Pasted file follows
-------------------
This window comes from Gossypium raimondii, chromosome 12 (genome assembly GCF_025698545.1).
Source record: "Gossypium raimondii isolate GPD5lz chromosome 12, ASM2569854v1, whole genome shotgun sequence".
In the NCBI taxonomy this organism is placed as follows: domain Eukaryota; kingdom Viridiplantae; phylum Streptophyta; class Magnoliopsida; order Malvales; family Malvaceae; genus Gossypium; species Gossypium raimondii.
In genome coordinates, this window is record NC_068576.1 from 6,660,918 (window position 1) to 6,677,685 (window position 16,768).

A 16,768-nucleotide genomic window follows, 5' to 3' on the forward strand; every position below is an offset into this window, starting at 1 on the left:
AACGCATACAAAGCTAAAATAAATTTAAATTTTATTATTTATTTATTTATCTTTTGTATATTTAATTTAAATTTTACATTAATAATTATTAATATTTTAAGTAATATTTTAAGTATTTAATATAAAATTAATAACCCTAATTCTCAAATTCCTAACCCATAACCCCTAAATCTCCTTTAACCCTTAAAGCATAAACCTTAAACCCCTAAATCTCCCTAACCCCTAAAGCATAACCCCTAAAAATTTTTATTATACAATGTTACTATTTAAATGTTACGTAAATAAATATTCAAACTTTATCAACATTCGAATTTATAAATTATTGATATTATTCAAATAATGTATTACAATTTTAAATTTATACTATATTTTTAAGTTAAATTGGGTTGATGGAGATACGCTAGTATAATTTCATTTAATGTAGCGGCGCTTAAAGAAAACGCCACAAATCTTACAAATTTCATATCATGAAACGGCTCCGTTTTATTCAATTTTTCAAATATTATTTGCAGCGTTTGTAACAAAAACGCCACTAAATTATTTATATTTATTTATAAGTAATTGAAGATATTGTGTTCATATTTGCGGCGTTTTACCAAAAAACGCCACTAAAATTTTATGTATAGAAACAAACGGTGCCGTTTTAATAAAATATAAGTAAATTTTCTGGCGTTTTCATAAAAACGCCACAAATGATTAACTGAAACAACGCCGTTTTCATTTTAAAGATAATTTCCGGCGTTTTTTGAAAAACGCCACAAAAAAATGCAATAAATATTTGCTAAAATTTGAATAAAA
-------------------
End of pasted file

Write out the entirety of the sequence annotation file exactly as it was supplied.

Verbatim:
This window comes from Gossypium raimondii, chromosome 12 (genome assembly GCF_025698545.1).
Source record: "Gossypium raimondii isolate GPD5lz chromosome 12, ASM2569854v1, whole genome shotgun sequence".
In the NCBI taxonomy this organism is placed as follows: domain Eukaryota; kingdom Viridiplantae; phylum Streptophyta; class Magnoliopsida; order Malvales; family Malvaceae; genus Gossypium; species Gossypium raimondii.
In genome coordinates, this window is record NC_068576.1 from 6,660,918 (window position 1) to 6,677,685 (window position 16,768).

A 16,768-nucleotide genomic window follows, 5' to 3' on the forward strand; every position below is an offset into this window, starting at 1 on the left:
AACGCATACAAAGCTAAAATAAATTTAAATTTTATTATTTATTTATTTATCTTTTGTATATTTAATTTAAATTTTACATTAATAATTATTAATATTTTAAGTAATATTTTAAGTATTTAATATAAAATTAATAACCCTAATTCTCAAATTCCTAACCCATAACCCCTAAATCTCCTTTAACCCTTAAAGCATAAACCTTAAACCCCTAAATCTCCCTAACCCCTAAAGCATAACCCCTAAAAATTTTTATTATACAATGTTACTATTTAAATGTTACGTAAATAAATATTCAAACTTTATCAACATTCGAATTTATAAATTATTGATATTATTCAAATAATGTATTACAATTTTAAATTTATACTATATTTTTAAGTTAAATTGGGTTGATGGAGATACGCTAGTATAATTTCATTTAATGTAGCGGCGCTTAAAGAAAACGCCACAAATCTTACAAATTTCATATCATGAAACGGCTCCGTTTTATTCAATTTTTCAAATATTATTTGCAGCGTTTGTAACAAAAACGCCACTAAATTATTTATATTTATTTATAAGTAATTGAAGATATTGTGTTCATATTTGCGGCGTTTTACCAAAAAACGCCACTAAAATTTTATGTATAGAAACAAACGGTGCCGTTTTAATAAAATATAAGTAAATTTTCTGGCGTTTTCATAAAAACGCCACAAATGATTAACTGAAACAACGCCGTTTTCATTTTAAAGATAATTTCCGGCGTTTTTTGAAAAACGCCACAAAAAAATGCAATAAATATTTGCTAAAATTTGAATAAAA